Molson Coors to Close Denver Headquarters, Cut Jobs and Rebrand

The brewery plans to keep and modernize the Golden brewery

Following a dismal third quarter earnings report, Molson Coors Brewing Company announced that it would be "revitalizing" and rebranding as a beverage company, rather than a beer company. As part of the revitalization, the company is closing its Denver office and moving its headquarters to Chicago; cutting between 400 and 500 international jobs; renaming the company Molson Coors Beverage Co.; and modernizing the Golden brewery.

"Our business is at an inflection point. We can continue down the path we’ve been on for several years now, or we can make the significant and difficult changes necessary to get back on the right track,” said Gavin Hattersley, president and CEO of Molson Coors, to investors on the third quarter 2019 earnings call, according to a Seeking Alpha transcript of the call. “Our revitalization plan is designed to streamline the company, move faster, and free up resources to invest in our brands and our capabilities. Through it, we will create a brighter future for Molson Coors.”

During the third quarter earnings call, the company reported a 3.2% decrease in revenue year-over-year, dropping to $2.84 billion.

Molson Coors isn't the only brewing company that has struggled with beer sales in recent years. According to Beverage Information Group, the entire beer industry has seen declining sales for five straight years as wine and liquor sales become more popular. 

Coors has a long history in the Colorado. It was first founded in the state in 1873 and now employees nearly 2,300 people in Colorado, nearly 300 of which work in the Denver office. According to a statement given by Molson Coors' spokesman Matt Hargarten to The Denver Post, many of the Denver office employees will be offered jobs and relocation packages to remain with the company.  However, though Molson Coors may be moving its headquarters from Denver, the company plans to keep its ties to the state intact, in large part by "modernizing" the iconic brewing facility in Golden.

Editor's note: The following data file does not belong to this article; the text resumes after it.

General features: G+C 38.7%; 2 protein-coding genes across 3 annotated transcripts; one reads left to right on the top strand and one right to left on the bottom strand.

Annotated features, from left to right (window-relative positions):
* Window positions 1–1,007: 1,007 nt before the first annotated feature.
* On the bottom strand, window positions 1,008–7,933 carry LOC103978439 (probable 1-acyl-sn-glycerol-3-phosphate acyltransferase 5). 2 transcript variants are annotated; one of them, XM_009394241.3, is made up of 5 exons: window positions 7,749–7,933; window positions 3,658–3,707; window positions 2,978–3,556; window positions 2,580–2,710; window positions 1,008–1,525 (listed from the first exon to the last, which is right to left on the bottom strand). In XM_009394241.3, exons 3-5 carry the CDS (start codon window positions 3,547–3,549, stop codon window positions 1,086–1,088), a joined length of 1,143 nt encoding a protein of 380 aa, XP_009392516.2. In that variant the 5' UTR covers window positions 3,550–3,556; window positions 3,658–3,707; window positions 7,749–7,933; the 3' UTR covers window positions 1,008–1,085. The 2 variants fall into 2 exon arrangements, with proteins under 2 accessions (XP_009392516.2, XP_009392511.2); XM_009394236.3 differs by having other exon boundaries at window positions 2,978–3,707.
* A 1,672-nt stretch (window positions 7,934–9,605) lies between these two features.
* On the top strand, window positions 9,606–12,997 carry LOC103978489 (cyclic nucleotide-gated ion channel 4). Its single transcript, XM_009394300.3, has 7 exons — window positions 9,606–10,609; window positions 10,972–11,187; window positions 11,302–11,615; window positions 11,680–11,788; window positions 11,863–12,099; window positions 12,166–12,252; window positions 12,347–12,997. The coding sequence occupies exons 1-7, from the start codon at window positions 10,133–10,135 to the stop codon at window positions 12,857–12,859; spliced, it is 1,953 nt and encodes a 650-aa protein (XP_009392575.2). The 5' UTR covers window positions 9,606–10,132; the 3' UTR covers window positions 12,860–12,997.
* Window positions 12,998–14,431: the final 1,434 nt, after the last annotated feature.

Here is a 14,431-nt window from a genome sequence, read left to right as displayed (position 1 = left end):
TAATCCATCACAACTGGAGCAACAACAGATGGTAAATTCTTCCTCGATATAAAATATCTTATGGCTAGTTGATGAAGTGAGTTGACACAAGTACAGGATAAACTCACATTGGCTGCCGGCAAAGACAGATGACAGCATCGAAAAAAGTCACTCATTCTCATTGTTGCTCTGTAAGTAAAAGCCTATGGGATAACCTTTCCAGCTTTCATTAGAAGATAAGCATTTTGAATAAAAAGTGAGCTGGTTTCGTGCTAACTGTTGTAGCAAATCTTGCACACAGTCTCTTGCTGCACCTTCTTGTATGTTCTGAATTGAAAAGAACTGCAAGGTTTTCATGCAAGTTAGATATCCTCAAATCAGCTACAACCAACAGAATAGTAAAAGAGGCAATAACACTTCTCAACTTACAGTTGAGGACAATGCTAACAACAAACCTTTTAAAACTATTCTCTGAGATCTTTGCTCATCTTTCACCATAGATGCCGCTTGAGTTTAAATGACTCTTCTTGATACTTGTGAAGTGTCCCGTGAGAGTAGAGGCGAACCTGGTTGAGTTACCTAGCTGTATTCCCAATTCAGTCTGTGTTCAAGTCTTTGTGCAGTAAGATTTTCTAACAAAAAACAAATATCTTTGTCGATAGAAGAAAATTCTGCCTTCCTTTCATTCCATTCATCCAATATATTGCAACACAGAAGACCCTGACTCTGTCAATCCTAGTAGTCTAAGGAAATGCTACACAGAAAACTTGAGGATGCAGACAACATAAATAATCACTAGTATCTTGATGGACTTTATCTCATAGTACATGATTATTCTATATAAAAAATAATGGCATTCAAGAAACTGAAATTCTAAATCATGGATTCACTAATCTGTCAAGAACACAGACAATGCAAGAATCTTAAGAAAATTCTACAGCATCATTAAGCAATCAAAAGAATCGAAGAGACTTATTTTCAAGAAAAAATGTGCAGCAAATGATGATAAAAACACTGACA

“For nearly 150 years we have brewed great beers in Colorado, and we will continue to brew great beers in Colorado for hundreds of years to come,” Hattersley said. “This investment will modernize the brewery to allow for more flexibility, enable us to move with pace and deliver new products to meet changing consumer preferences.

This modernization, which will require "several hundred million dollars" in investment, falls under just one portion of the company's five-part revitalization plan. This includes: investing in its "iconic brands;" aggressively growing its premium business; expanding into beverage markets outside of beer (the company has already begun this, launching both a canned wine and a hard coffee in 2019); increasing its investments in marketing and commercial capabilities; and streamlining processes to create a more effective organization.

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